When Taylor Wurtz entered the 2012-13 season, it was okay that she held high hopes. It was her time; her moment as the leader of the Wisconsin women’s basketball team.
Senior guard Wurtz was named one of three captains for the season and was coming off her second team all-Big Ten campaign in 2011. An elevated outlook was by no means unfair. She treated those high expectations to a quick start this season, averaging 12.6 points in the Badgers’ first five games.
Wurtz’ 11 points and six rebounds helped Wisconsin topple Evansville 73-55 and turn their record over .500, and she was just getting started. Those first five games hold back some of the story, however.
The Ripon native had missed the Badgers’ first two exhibition matches due to a nagging injury that just wouldn’t go away. She sternly looked forward to a great senior season to remember, but there was always something behind her, holding her down. She had herniated discs in her back.
Wurtz hasn’t played since.
She needed surgery and was forced to take a medical redshirt for the season. Wurtz could have dropped into a gloomy state of helplessness. After all, herniated discs can make general movement a less-than amusing excursion. Her best friend and co-captain and senior guard Tiera Stephen cracked the starting rotation and the two would finally play significant minutes. It was the first significant injury of her lengthy basketball career.
It would have been easy to wallow, but she took a different route. When asked about her personal injury, the first thought to her mind was how nice it has been to see her teammates fill the void she left in the lineup. Once the on-court leader of the offense, Wurtz is now a leader on the sidelines.
Wurtz traded in her jersey for a blouse. Her basketball shoes were switched out for heeled boots. If you didn’t know that she was an all-Big Ten performer a season ago, you would peg her as an assistant coach. In the end, that’s not an awful assumption.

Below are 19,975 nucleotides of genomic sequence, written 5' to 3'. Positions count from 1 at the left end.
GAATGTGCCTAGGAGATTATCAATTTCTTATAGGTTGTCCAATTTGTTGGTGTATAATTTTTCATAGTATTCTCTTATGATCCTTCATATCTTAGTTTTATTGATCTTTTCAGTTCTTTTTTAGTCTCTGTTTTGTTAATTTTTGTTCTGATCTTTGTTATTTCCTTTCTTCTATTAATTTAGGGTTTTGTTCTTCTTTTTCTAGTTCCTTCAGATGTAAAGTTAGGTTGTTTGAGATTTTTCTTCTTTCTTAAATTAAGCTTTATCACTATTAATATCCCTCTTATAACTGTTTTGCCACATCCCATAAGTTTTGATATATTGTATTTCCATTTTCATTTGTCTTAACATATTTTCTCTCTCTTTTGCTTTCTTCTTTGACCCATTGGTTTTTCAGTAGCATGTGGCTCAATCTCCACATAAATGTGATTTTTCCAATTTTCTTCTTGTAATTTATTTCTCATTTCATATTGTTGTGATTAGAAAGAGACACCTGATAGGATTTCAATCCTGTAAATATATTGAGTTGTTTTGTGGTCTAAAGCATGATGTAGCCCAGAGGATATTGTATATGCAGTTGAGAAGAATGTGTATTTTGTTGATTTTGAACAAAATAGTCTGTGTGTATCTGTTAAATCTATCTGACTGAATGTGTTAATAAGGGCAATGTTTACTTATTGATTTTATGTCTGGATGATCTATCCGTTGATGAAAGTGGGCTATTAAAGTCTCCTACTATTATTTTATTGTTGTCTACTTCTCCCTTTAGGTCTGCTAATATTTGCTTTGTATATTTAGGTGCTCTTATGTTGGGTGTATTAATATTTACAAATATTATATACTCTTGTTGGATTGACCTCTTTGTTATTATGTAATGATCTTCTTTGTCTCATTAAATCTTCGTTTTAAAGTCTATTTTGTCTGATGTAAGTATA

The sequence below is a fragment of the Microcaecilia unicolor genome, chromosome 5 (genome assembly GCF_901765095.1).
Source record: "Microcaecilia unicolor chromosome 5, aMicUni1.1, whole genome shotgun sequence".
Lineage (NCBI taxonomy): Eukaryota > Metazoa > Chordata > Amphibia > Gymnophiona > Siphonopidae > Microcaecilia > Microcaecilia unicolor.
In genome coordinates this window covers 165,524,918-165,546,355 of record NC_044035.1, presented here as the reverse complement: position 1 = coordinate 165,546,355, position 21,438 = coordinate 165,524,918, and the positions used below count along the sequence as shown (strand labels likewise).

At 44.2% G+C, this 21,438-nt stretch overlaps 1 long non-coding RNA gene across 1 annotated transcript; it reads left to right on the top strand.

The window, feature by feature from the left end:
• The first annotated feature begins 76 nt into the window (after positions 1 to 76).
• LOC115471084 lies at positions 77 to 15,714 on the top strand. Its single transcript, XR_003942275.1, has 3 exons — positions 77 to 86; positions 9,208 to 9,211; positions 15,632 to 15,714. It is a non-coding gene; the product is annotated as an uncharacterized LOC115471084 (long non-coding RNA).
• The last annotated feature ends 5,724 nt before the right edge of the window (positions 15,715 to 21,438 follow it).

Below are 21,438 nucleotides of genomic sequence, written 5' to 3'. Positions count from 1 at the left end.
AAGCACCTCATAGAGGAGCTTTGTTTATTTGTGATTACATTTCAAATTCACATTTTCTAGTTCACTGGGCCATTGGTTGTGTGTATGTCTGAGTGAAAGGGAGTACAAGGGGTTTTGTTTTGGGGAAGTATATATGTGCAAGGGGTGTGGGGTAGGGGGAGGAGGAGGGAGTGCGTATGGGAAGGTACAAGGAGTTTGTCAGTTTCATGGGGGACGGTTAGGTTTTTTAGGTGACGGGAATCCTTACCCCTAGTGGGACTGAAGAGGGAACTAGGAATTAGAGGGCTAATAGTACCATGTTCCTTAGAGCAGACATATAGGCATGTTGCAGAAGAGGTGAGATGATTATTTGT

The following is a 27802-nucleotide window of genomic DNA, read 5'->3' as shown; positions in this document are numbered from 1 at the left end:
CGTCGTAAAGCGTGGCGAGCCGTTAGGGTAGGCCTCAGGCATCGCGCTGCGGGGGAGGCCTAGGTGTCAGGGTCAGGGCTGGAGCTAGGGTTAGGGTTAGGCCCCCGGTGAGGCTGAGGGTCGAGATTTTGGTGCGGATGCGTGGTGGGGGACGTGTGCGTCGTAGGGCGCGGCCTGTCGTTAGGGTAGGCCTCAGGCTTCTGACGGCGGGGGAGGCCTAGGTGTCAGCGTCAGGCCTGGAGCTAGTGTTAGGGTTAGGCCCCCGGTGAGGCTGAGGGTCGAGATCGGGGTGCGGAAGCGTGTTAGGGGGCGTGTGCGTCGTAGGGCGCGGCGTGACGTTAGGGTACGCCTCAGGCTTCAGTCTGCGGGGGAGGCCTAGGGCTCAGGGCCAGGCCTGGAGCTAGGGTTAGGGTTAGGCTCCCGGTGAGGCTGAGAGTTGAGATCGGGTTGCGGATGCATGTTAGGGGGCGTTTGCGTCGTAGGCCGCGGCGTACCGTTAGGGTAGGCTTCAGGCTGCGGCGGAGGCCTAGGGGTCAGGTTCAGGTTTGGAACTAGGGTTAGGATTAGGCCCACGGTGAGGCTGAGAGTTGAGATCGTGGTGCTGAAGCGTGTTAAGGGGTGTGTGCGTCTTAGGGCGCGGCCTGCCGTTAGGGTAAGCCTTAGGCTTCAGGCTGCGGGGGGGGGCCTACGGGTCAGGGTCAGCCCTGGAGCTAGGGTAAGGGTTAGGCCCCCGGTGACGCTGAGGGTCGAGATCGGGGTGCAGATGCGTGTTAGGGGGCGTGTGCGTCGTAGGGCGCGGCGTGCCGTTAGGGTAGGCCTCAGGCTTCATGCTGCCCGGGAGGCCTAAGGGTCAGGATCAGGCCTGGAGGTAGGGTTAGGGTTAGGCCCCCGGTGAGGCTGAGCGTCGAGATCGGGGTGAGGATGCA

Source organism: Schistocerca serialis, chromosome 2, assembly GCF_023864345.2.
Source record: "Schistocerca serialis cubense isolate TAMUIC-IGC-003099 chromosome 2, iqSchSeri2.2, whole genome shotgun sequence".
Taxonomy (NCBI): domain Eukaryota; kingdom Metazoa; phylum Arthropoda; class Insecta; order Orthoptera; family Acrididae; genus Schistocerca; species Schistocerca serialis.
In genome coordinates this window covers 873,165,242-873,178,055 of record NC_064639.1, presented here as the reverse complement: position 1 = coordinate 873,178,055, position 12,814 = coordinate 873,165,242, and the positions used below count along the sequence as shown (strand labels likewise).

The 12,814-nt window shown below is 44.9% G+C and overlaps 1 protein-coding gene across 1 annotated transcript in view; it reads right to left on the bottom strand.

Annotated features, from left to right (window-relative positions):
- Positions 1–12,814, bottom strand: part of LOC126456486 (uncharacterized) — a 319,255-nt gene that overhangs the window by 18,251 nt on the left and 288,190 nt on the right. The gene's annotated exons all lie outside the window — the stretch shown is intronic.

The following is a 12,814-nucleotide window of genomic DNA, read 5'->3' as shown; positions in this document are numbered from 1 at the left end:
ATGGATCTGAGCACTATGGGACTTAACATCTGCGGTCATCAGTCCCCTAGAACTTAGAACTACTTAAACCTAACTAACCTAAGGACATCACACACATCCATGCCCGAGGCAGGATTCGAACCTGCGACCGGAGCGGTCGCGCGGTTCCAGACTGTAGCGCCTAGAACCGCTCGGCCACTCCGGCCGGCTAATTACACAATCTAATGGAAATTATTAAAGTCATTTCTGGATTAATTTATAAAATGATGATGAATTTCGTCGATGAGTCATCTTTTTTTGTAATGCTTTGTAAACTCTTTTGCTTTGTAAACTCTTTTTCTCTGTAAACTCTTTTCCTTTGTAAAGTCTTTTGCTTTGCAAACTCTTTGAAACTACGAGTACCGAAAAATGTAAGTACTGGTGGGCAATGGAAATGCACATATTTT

She may not be wearing a uniform but she is helping those that are. One of them is freshman guard Nicole Bauman, the player that replaced Wurtz once she left the lineup.
While the New Berlin native has made a solid transition into the role of a starter, the once-nervous frosh attributes some of her success to Wurtz’ help.
“She always tells me to keep my head up and keep working,” Bauman said. “She says that ‘everything will come, my shot will come.’”
Her free will and experience helps her encourage her teammates, and many times that’s exactly what her coaches need from her in this redshirt year.
Just because Wurtz isn’t an authoritative figure for Wisconsin doesn’t mean she can’t influence her teammates. Assistant coach Alysiah Bond appreciates Wurtz’ experience on the court and lavished about her ability to fill in the gaps for the coaching staff off the court.
“It’s different when you hear it from your peers. As coaches, we can say the same message,” Bond said. “When it comes from a different voice, they receive it differently, and people often follow those that they respect.”
Although Wurtz has made a great transition off the court, it would be unfair to say the Badgers haven’t needed her at some point. Wisconsin has undergone an up-and-down season with their best performances being quite fantastic and their biggest struggles running rather rank. With three years of varsity experience, it hasn’t been easy for Wurtz to watch the dips and climbs.
“You want to be out there, helping them,” Wurtz said. “When you go from playing almost the whole game to not even seeing the court, it’s a big adjustment and you want to be struggling with them.”
Wurtz noted that she still feels a part of the team and reminds herself of that fact from time to time. As the season has continued without her, the Badgers have been reminded of this as well.
Of Wisconsin’s 15 losses this season, nearly half — seven — have come by single digits. Wurtz’ 10.3 career points per game would certainly help their cause.
But apart from her on-court presence and game averages, the Badgers actually miss Wurtz in practice quite a bit too.
When Wisconsin lost Wurtz for the season, “[We lost] an example, on a daily basis, of the difference that work ethic makes,” according to Bond.
“She is consistently someone that you could always look to and know they are going all out on every play,” Bond continued. “For a team that is filled with young people, they need that example.”
And when the Badgers leave Madison, they lose Wurtz’ example and encouraging presence. As a redshirt, Wurtz misses out on the luxury and team camaraderie of road trips. Wisconsin unfortunately is forced to leave one of their captains behind.
Add that to the list of adverse developments Wurtz has been forced to deal with in redshirting her senior season. But not all is lost and bleak for Wurtz.
She has enjoyed the company of teammate AnnMarie Brown and men’s player Josh Gasser in the training room — both are out with torn ACLs. Those two have aided her progress through her own rehab and have helped her look forward to each pit stop on her lengthy journey back to the court.
“I try to take it day-by-day,” Wurtz said after noting excitement that she can now do pool workouts. “I’m usually looking forward to the next step in rehab, but I’m going to be happy when I can start shooting again. Then I’ll be satisfied.”